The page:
This article is the first of a multi-part series detailing the SQL Server Upgrade process from the technical, logistical and business perspective. In the coming weeks, expanded articles will be published in the following areas:
- Part 1 – Upgrade Overview and Project Planning
- SQL Server 6.5 and 7.0 Critical Upgrade Decisions and Redundant Upgrade Architecture
- SQL Server 6.5 and 7.0 Upgrade Checklist and Application
- Access Upgrades to SQL Server 2000
- Upgrade from SQL Server 2000 to Yukon
- Sybase, Oracle and Data Upgrades to SQL Server 2000
- Post SQL Server 2000 Upgrade Recommendations
Introduction – SQL Server Upgrades
As the DBA in your organization, you are central to the success of the SQL Server environment. In the case of a system upgrade, you need to act as a ‘driver’ for an upgrade project to ensure success based on your technical expertise and role in the organization. Over this multi-part series, these articles will outline proven and recommended best practices for the upgrade process. This process is detailed from both technical and logistical perspectives which are both critical to the success of the project.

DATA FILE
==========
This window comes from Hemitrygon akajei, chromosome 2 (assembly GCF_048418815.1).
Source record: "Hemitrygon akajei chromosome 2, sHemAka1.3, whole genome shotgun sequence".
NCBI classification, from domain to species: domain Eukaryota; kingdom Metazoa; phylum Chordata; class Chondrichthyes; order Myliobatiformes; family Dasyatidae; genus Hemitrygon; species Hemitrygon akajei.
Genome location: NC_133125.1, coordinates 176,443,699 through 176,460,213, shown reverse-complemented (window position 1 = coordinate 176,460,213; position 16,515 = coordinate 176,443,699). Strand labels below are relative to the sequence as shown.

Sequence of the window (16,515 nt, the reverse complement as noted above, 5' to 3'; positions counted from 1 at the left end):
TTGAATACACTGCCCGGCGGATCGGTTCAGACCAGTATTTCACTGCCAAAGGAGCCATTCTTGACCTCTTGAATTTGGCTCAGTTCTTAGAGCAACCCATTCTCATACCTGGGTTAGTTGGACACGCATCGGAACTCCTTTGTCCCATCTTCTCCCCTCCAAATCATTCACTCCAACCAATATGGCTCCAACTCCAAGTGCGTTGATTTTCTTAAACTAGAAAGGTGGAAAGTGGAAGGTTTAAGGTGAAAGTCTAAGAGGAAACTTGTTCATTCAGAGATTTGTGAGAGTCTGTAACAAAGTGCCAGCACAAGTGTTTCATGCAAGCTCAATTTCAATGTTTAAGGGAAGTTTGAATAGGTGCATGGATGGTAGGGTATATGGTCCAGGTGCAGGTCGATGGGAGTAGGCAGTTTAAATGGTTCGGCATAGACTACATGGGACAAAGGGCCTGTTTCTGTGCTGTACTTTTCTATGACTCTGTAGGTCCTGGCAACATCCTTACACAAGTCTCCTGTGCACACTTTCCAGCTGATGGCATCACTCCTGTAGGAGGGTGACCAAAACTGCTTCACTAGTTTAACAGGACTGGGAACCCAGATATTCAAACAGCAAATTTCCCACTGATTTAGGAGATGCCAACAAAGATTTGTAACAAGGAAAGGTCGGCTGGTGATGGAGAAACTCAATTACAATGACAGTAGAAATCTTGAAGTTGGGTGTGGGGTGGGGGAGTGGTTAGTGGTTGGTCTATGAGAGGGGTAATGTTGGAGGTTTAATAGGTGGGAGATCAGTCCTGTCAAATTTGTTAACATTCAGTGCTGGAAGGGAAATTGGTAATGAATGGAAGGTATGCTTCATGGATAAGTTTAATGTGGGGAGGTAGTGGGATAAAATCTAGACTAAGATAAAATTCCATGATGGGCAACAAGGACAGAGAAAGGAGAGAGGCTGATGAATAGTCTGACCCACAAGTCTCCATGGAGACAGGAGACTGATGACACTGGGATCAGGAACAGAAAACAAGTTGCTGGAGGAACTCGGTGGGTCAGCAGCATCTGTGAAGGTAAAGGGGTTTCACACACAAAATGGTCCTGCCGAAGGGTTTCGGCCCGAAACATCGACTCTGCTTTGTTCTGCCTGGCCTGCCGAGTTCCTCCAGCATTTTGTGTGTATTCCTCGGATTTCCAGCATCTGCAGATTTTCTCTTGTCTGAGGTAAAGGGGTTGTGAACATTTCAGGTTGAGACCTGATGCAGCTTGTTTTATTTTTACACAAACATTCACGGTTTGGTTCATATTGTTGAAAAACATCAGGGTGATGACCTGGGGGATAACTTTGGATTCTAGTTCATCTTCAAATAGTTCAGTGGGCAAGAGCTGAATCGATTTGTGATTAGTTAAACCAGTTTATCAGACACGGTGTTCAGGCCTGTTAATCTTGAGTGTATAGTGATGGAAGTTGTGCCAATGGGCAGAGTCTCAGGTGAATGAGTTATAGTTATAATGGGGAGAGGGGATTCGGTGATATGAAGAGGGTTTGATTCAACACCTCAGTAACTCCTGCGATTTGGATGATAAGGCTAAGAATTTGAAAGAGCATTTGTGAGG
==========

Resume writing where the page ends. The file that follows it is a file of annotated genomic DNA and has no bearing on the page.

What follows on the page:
Needless to say, upgrading to SQL Server 2000 can be a daunting task based on the criticality of the systems, level of coordination and technical planning. As such, the series of articles will provide valuable explanations, charts and graphics to best illustrate the points to assist you in the project. With this being said, be prepared to work with new team members, wear new hats and resolve challenging issues in the course of upgrading to SQL Server 2000.
The motivation for this article is the realization that in many companies applications are in place, but the right tool for the job is not being leveraged. Too often, piece-meal applications are supporting business critical functions that cannot be leveraged to save time nor generate revenue. To further elaborate:
- Companies are still running SQL Server 6.5 and limping along by having IT staff spending hours resolving server down, corruption and data integrity problems with minimal user productivity
- Microsoft Access has grown from a desktop database to a department of users that are severely stressing the database ultimately leading to corruption and frustration
- 3rd party Applications need to be upgraded in order to leverage new functionality released by the vendor and needed for the business
- Microsoft Excel is being used to run business critical functions and important data is scattered across the organization and is sometimes mistakenly lost
The bottom line contribution by the DBAs for the business is to improve efficiency and accuracy for the user community as well as save time and money for the business. The DBAs win by being able focus on more challenging IT projects on the latest and greatest technology. I am sure you can agree this is a WIN-WIN scenario for everyone involved.